Northern Yellow Bat (Lasiurus intermedius)
- Protection Status Notes
- This bat's population trends and status have not been investigated, but dramatic decline has been reported from areas of Florida where pesticide use is especially heavy. L. intermedius is not considered endangered or a species of special concern by the U.S. Fish and Wildlife Service.
- Lasiurus intermedius is one of the largest bats in the eastern United States. Its fur ranges in color from yellowish orange or brown to nearly gray, often with dark tips. All yellow bats have fully furred upper tail membranes and lack the distinctive white patches on the shoulders and wrists that characterize other bats of this genus. This bat's forearm is 51-63 mm long and it weighs 15-28 g. The southern yellow bat, found in southeastern Texas, is smaller in size, with a forearm of 49 mm or less.
- Life History
- Mating primarily occurs in fall, though males are reproductively active from September through mid-February. It is believed that northern yellow bats, like red bats, copulate in flight. Females store sperm in their reproductive tracts until they ovulate in early spring. They give birth from late May through June, bearing two to four pups, each weighing about 3 grams at birth. The average litter size in Florida is three, though it may be two in southeastern Texas. Like other bats of this genus, females have four breasts to accommodate a litter of four. Pups begin to fly by the middle of June, and all are weaned by late July. Most adult males appear to live apart from mothers and young throughout much of the year. There are no longevity records for this species, but the fact that they typically produce litters of three suggests relatively short life spans compared to most other bats. Owls and rat snakes are likely their primary predators.
Although groups of Northern Yellow Bats often roost in a single tree or group of trees, each mother and her young usually hang alone. Adult males have been found roosting in close proximity with other members of their feeding groups, but rarely with females and young. Their breeding season is in the fall, and females give birth from late May through June, bearing two to four pups. Pups begin to fly by the middle of June, and all are weaned by late July. Most adult males appear to live apart from mothers and young throughout much of the year. There are no longevity records for this species, but the fact that they typically produce litters of three suggests relatively short life spans compared to most other bats.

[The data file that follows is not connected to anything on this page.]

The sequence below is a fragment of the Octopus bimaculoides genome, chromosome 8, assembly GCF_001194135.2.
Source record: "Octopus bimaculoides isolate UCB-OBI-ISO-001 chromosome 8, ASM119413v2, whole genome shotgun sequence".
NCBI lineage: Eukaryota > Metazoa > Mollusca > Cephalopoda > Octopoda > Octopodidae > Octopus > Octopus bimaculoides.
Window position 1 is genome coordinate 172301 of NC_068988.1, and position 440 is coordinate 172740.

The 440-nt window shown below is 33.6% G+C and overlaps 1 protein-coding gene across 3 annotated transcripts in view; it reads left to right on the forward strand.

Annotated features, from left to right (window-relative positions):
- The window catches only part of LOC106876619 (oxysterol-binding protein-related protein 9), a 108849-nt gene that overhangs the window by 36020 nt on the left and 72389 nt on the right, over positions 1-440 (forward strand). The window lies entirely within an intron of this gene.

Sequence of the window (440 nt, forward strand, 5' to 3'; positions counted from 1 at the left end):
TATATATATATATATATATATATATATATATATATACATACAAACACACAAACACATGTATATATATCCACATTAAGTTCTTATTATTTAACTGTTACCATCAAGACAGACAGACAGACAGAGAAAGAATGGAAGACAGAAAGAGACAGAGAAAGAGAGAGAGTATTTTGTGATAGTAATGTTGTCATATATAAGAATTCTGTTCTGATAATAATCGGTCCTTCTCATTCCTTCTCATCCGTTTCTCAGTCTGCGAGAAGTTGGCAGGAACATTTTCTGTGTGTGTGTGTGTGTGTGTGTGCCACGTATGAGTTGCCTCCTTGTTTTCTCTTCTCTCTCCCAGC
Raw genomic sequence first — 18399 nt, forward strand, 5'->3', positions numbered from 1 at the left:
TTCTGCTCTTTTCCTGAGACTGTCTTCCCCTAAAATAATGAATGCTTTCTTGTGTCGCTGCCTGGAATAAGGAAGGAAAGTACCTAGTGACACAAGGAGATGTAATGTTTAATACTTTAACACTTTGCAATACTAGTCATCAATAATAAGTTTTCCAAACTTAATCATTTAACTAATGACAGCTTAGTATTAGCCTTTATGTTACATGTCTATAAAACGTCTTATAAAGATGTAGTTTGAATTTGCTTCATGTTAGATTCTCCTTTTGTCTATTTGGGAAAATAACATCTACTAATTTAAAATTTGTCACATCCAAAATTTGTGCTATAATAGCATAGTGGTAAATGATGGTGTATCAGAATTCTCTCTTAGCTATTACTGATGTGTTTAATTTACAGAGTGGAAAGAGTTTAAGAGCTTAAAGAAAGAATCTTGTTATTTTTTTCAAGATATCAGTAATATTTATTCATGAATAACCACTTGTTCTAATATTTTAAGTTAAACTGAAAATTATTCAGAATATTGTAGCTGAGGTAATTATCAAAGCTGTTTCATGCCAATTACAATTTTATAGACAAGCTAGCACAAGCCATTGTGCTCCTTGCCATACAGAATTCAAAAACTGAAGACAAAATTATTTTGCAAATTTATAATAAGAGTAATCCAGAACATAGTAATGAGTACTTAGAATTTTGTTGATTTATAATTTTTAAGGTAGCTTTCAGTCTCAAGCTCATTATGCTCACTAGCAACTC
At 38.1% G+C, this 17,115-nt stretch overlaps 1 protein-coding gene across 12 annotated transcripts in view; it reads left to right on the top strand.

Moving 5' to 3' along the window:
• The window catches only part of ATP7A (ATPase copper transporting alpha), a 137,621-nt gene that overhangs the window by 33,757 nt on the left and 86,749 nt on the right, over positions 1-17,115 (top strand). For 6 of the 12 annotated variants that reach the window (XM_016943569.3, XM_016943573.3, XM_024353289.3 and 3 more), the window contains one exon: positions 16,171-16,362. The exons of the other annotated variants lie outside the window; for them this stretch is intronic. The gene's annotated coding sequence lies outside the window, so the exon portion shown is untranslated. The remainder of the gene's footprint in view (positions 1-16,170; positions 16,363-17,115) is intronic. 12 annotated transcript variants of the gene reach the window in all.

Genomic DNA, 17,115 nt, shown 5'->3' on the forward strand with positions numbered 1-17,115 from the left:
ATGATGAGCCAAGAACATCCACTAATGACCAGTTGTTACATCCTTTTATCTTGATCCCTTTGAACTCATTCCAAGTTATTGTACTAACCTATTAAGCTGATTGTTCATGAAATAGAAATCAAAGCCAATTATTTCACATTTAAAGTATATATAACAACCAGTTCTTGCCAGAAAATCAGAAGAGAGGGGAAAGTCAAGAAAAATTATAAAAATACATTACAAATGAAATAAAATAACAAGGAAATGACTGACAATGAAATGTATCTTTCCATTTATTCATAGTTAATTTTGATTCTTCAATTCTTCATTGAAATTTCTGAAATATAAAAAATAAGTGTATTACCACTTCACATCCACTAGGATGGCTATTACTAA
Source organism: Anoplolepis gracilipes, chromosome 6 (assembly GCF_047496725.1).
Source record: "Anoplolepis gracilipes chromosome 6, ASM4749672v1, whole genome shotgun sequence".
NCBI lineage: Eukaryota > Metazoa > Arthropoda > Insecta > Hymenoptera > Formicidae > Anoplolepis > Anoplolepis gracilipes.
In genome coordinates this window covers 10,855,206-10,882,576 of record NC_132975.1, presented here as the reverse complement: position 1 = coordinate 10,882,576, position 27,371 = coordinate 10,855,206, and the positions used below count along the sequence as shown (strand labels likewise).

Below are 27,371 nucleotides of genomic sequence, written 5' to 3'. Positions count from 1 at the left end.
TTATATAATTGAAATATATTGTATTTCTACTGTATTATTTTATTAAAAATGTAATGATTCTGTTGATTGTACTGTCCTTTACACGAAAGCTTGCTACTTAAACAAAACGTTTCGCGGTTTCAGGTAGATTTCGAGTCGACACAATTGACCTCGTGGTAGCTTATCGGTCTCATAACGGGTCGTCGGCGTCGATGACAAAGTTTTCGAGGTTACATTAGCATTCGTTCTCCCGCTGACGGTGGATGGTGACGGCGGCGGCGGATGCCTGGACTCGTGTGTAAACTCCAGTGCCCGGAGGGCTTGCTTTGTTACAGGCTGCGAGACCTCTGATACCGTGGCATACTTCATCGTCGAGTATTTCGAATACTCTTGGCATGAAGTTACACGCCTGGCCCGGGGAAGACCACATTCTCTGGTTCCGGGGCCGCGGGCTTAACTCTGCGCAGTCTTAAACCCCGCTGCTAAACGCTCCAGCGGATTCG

Northern Yellow Bats typically feed 16 to 20 feet above clearings, among scattered clumps of trees and palms, along forest edges, and above sand dunes and beaches. Grassy areas, from pastures and golf courses to lake edges, are preferred. Large feeding aggregations occur only where such habitats are located near roosts. Over 100 individuals may congregate in prime foraging habitat when young begin to fly. They eat leafhoppers, damselflies, small flies, predaceous diving beetles, other beetles, and flying ants.
During the winter, northern yellow bats may undergo torpor during periods of inclement weather, though they will emerge to feed on warm evenings. In Florida, these bats are most abundant in the drier uplands, where they live in stands of long-leaf pine, turkey oaks, or in live oak hammocks. In Texas, they are best known from coastal palm groves.
- The Northern Yellow Bat is a non-migratory species that lives along the southeastern Atlantic and Gulf Coasts, especially in areas where Spanish moss is prevalent. In Florida, these bats are most abundant in the drier uplands, where they live in stands of long-leaf pine, turkey oaks, or in live oak hammocks. In Texas, they are best known from coastal palm groves.
Northern Yellow Bats roost year-round in Spanish moss or beneath the dead, hanging fronds of fan palms.
- The northern yellow bat ranges from South Carolina south through all of Florida into Cuba and west along the Gulf Coast through Texas and coastal Mexico to Honduras. A few apparent wanderers have been found in coastal areas along the Atlantic Ocean, north to Virginia and New Jersey.
In the eastern and southern parts of Texas as far north as Shelby County and as far west as Bexar County.
- Threats and Reasons for Decline
- Pesticide poisoning and loss of Spanish moss, which reduces roosting opportunities, appear to pose the greatest threats. The practice of removing old palm fronds destroys additional roosting habitat.
- Ongoing Recovery
- Protection of specific roosting areas from moss and dead frond removal may prove beneficial, as would public education on the bat's value and needs.
- Little is known about yellow bat diets or their possible impact on forest and agricultural pests. Status and conservation needs remain unstudied.
Additional details can be found in the online version of The Mammals of Texas for the Northern Yellow Bat